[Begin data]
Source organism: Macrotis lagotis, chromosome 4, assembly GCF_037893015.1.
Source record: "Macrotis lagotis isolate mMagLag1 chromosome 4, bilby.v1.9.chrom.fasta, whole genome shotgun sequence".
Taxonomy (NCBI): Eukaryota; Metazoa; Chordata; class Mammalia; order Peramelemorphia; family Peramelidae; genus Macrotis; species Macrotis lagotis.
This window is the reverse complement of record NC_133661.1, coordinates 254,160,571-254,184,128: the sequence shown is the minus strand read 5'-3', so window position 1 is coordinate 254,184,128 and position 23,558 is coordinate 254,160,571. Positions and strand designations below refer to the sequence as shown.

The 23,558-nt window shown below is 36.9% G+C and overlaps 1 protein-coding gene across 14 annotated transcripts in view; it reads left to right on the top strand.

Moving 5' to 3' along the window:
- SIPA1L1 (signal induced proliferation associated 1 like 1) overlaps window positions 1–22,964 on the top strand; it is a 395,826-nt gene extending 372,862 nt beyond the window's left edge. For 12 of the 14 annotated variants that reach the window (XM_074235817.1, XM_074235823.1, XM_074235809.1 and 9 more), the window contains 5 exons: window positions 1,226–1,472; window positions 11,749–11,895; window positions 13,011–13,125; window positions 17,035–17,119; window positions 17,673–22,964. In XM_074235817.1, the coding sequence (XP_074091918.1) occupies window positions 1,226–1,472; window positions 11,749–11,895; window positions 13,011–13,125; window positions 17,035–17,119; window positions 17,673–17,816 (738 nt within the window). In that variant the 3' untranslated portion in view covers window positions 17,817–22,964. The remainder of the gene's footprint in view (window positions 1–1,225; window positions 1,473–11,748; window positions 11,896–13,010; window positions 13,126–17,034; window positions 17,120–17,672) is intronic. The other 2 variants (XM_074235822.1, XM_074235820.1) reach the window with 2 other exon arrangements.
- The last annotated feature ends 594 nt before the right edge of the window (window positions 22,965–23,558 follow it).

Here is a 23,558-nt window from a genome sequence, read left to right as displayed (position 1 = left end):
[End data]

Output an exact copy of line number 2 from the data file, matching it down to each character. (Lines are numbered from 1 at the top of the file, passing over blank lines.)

Source record: "Macrotis lagotis isolate mMagLag1 chromosome 4, bilby.v1.9.chrom.fasta, whole genome shotgun sequence".